CLANCY: Hundreds were killed trying to flee. The wall's fortifications became more sophisticated and more deadly through the years. But by 1989, the east German economy teetered on collapse. A sharp contrast for the growing prosperity on the other side of the wall. The west looked more than ever like the promise land.

ARND BAUERKAEMPER, FREIE UNIVERSITAET BERLIN: There was a kind of two-type promise of the west, prosperity and economic freedom, liberty. And the (INAUDIBLE) and the last resort, I think, depended on the wall. It could not exist without the wall.


HARRIS: Jim Clancy joining me now outside of Brandenburg Gate in Berlin.

What a walk back in history there, Jim. You know there is a -- I'm told there's a study out that says that there are some reservations still about the end of communism.

CLANCY: Well, you don't need to do a study. You can hear that from a lot of people, especially if they're rural people, if they're lower income.

But, yes, the Pew Research Group did a study talking with people in all of the former Soviet satellites about what has happened here. You find in Russia and in places like Ukraine, there's a lot of nostalgia for communism. Even here in east -- in what was east Germany, where we're standing, where it was west Germany. But when you talk to the east Germans today, right after the wall came down, Tony, everyone said, within 10 years, we're going to catch up to the west economically. Well, now, 20 years later, they poll them, 87 percent say, haven't caught up yet. So there are still some pretty deep divides, culturally and economically.

HARRIS: Yes. One more quick one. Can you just sort of describe the mood there in Berlin for this, you know, anniversary week?

CLANCY: Well, you know, they're just now -- they're beginning to get into it. Of course, they're thinking a lot more about it. There are all kinds of art exhibits, photo exhibits. There -- I can't tell you the number of things and events that are going on in this city of Berlin right now. It gives the average man time to think and he looks around -- I'm here at the Brandenburg Gate -- he looks around and he says, well, you know, the wall is gone, but it's all about how we feel.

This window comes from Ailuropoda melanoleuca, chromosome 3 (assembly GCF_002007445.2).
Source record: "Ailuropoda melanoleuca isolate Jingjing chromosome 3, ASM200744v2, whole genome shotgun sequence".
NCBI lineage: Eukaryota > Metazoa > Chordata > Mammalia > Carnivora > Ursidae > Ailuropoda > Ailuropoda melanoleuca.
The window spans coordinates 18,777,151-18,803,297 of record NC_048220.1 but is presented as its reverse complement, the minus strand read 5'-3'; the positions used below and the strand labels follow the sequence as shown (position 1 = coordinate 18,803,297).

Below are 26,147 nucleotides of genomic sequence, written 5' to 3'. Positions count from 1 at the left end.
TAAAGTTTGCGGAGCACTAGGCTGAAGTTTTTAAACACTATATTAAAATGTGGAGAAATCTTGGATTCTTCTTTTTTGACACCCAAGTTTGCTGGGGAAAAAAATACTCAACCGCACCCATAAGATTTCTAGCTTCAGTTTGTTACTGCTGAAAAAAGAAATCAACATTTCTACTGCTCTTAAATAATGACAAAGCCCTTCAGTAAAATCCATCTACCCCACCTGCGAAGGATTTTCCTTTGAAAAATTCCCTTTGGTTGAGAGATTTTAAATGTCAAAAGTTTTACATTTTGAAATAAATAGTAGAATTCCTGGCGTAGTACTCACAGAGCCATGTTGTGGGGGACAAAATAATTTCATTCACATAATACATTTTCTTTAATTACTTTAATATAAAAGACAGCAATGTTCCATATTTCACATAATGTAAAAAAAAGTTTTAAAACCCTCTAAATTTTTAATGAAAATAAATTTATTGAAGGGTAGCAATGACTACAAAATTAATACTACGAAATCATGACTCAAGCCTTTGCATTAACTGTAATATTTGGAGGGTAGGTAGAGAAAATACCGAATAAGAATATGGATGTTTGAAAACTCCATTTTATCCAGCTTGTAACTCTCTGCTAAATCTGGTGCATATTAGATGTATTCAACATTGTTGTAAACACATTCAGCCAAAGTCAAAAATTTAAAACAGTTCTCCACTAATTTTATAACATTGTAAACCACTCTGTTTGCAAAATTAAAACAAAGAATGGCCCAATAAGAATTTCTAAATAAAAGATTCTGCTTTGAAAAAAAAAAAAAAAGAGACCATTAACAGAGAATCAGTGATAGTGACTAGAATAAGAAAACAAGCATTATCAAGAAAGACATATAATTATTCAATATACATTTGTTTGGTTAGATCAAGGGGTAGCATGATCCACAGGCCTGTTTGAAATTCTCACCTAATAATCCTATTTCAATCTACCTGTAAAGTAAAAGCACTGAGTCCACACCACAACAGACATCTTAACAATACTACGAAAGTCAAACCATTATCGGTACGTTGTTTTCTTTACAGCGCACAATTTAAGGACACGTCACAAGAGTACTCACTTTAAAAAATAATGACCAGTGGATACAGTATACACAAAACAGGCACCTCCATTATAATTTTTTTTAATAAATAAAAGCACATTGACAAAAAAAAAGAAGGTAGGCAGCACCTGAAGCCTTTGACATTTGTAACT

And one thing that came out in that study that we were talking about, Tony, people here overwhelmingly happy to see the fall of that wall and the collapse of communism. They know that it changed their lives for the better. I think you find that reflected in the people every day.

HARRIS: All right. Jim Clancy for us in Berlin, Germany. Good to see you, Jim. Thank you.

And checking our top stories now.

Seattle's mayor calls it a cold-blooded shooting. A veteran police officer shot to death sitting in his patrol car. A rookie cop wounded as well. Police say someone opened fire from a vehicle that had pulled up along side their cruiser.


MAYOR GREG NICHOLS, SEATTLE: We will not rest until we make sure that the people involved are brought to justice.


HARRIS: Ford Motor Company gets a big bump from the government's Clash for Clunkers program. The only major American automaker not to file for bankruptcy protection this year reported a surprise. Third quarter profit close to $1 billion.

A Queens, New York imam pleads not guilty to charges he lied to federal agents at an on-going terror probe. Mad Abzali (ph) arraigned about an hour ago in federal court in Brooklyn. He is accused of tipping off an Afghan immigrant who was later charged with plotting a bomb attack in New York City.

They are often the last faces of Americans they see before shipping off to war.

(BEGIN VIDEO CLIP) JERRY MUNDY, MAINE TROOP GREETER: I read the casualty list every day in the paper and I say to myself, I wonder if I shook that guy's hand.


HARRIS: They're called the troop greeters. Why these volunteers are often unsung heros.